Do you accept constructive feedback?
I’ve said in the past that one of the greatest gifts a leader can give to team members is the gift of honest feedback. Taking the time to provide a quick word of encouragement or constructive criticism can go a long way toward showing employees that they are noticed and valued; that you are invested in their future and their place on the team.
But there is a flipside to this, as well: A hallmark of leadership is that you don’t just offer feedback, but also welcome it in your own professional life. Great leaders actively court feedback from colleagues and from employees—and don’t get their feathers ruffled when the feedback is less than positive.
Receiving the Gift of Feedback
It’s a simple fact of life: None of us like having our shortcomings pointed out to us, yet other people can often identify our faults more accurately than we can. When you’re willing to graciously accept that kind of feedback—not bristling or getting defensive, but actually engaging with it and implementing some changes—it shows that you’re a humble leader. It shows that what you care about is seeing all members of your team improve their performance and get better results over time.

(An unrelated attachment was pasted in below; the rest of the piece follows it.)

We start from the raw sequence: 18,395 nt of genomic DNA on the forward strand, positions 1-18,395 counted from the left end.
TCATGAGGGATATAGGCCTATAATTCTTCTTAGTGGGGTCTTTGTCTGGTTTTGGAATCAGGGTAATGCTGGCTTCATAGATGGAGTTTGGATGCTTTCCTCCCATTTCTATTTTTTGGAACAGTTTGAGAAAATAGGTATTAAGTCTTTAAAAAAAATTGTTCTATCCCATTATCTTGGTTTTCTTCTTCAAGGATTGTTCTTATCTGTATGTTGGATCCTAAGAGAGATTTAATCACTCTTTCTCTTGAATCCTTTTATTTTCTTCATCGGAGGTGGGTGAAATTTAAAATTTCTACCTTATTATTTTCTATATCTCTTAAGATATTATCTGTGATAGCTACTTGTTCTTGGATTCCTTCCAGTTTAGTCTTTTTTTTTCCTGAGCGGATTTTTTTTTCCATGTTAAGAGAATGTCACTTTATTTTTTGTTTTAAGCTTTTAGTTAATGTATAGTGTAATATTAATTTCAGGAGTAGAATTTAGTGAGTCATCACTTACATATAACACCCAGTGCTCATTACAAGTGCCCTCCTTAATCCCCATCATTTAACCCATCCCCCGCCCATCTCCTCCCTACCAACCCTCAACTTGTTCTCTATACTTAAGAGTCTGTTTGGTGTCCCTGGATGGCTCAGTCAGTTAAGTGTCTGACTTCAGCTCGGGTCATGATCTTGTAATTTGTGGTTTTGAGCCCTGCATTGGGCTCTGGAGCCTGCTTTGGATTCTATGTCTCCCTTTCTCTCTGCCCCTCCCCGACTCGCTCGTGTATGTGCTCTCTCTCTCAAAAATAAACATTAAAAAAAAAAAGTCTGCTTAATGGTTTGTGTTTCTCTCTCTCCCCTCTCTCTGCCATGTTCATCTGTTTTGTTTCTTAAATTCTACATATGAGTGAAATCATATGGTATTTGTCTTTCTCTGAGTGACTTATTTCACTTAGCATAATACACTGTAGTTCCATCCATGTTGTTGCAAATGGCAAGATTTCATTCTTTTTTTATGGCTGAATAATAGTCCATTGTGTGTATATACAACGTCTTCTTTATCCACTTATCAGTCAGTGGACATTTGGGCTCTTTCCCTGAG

When your team members come to you with feedback, then, it’s important to accept and even embrace it—not brush it aside. Forbes magazine featured an article on the importance of feedback and fifteen tips for implementation.
5 Tips for Taking Constructive Feedback
- Don’t take it personally. Remember that everyone has blind spots and skills that need further developing. The fact that you have some areas to work on does not mean you’re a bad person, and that’s surely not what your team members want you to think. The goal is for you to get better, and your team members are just trying to help you—not insult you!
- Specificity is always a good thing. “You’re not a good communicator” is not great feedback; if your team members approach you with something like that, ask them for something more specific. That shows that you really want to improve, and it gives you measurable goals to work toward.
- Don’t be afraid to ask for help! If your team members identify problem areas, maybe they can also help you brainstorm some solutions.
- Be grateful. Say thank you for the feedback—remembering that, for your employees, it’s probably really hard to approach their boss or manager with words of constructive criticism!
- Offer to return the favor and do an employee appraisal for anyone who comes to you with feedback—not in a tit-for-tat manner, but in the interest of making everyone on the team even better!
Remember: Feedback is a gift. Give it—but also open yourself to receiving it!
He is famous for helping organizations, corporations, and individuals with systems and strategies that produce increased profits and productivity without having the challenges of micro managing the process. Some of Dr. Rick’s clients include AT&T, Boeing, Cavium Networks, Heineken, IBM, and Hewlett Packard.